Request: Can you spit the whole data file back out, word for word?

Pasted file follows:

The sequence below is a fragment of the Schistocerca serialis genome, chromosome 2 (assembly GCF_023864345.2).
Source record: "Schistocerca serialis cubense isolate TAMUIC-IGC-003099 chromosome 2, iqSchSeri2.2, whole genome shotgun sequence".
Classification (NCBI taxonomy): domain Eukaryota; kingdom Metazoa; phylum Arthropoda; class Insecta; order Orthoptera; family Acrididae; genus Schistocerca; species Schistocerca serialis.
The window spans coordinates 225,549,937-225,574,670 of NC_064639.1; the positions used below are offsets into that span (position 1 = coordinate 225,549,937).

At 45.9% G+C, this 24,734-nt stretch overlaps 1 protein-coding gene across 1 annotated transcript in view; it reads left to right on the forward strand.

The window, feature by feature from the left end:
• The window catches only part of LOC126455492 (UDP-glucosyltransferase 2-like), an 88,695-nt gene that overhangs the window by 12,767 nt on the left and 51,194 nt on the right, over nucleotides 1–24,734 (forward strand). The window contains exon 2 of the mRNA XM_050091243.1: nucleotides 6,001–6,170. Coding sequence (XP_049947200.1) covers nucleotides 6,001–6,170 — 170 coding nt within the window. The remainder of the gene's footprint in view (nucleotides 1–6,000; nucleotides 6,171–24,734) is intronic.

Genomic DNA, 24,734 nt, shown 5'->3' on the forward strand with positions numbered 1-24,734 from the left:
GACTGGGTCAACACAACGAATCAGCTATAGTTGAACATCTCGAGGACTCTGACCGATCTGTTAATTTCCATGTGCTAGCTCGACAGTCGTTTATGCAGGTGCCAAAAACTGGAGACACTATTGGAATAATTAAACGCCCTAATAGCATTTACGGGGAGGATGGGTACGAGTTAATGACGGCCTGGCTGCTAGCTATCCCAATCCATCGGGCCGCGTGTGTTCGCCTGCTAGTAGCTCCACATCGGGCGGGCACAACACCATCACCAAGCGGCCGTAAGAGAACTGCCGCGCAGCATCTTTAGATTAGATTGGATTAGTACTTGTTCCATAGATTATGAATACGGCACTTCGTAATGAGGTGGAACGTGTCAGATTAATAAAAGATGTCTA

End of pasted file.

The sequence below is a fragment of the Schistocerca serialis genome, chromosome 2 (assembly GCF_023864345.2).
Source record: "Schistocerca serialis cubense isolate TAMUIC-IGC-003099 chromosome 2, iqSchSeri2.2, whole genome shotgun sequence".
Classification (NCBI taxonomy): domain Eukaryota; kingdom Metazoa; phylum Arthropoda; class Insecta; order Orthoptera; family Acrididae; genus Schistocerca; species Schistocerca serialis.
The window spans coordinates 225,549,937-225,574,670 of NC_064639.1; the positions used below are offsets into that span (position 1 = coordinate 225,549,937).

At 45.9% G+C, this 24,734-nt stretch overlaps 1 protein-coding gene across 1 annotated transcript in view; it reads left to right on the forward strand.

The window, feature by feature from the left end:
• The window catches only part of LOC126455492 (UDP-glucosyltransferase 2-like), an 88,695-nt gene that overhangs the window by 12,767 nt on the left and 51,194 nt on the right, over nucleotides 1–24,734 (forward strand). The window contains exon 2 of the mRNA XM_050091243.1: nucleotides 6,001–6,170. Coding sequence (XP_049947200.1) covers nucleotides 6,001–6,170 — 170 coding nt within the window. The remainder of the gene's footprint in view (nucleotides 1–6,000; nucleotides 6,171–24,734) is intronic.

Genomic DNA, 24,734 nt, shown 5'->3' on the forward strand with positions numbered 1-24,734 from the left:
GACTGGGTCAACACAACGAATCAGCTATAGTTGAACATCTCGAGGACTCTGACCGATCTGTTAATTTCCATGTGCTAGCTCGACAGTCGTTTATGCAGGTGCCAAAAACTGGAGACACTATTGGAATAATTAAACGCCCTAATAGCATTTACGGGGAGGATGGGTACGAGTTAATGACGGCCTGGCTGCTAGCTATCCCAATCCATCGGGCCGCGTGTGTTCGCCTGCTAGTAGCTCCACATCGGGCGGGCACAACACCATCACCAAGCGGCCGTAAGAGAACTGCCGCGCAGCATCTTTAGATTAGATTGGATTAGTACTTGTTCCATAGATTATGAATACGGCACTTCGTAATGAGGTGGAACGTGTCAGATTAATAAAAGATGTCTA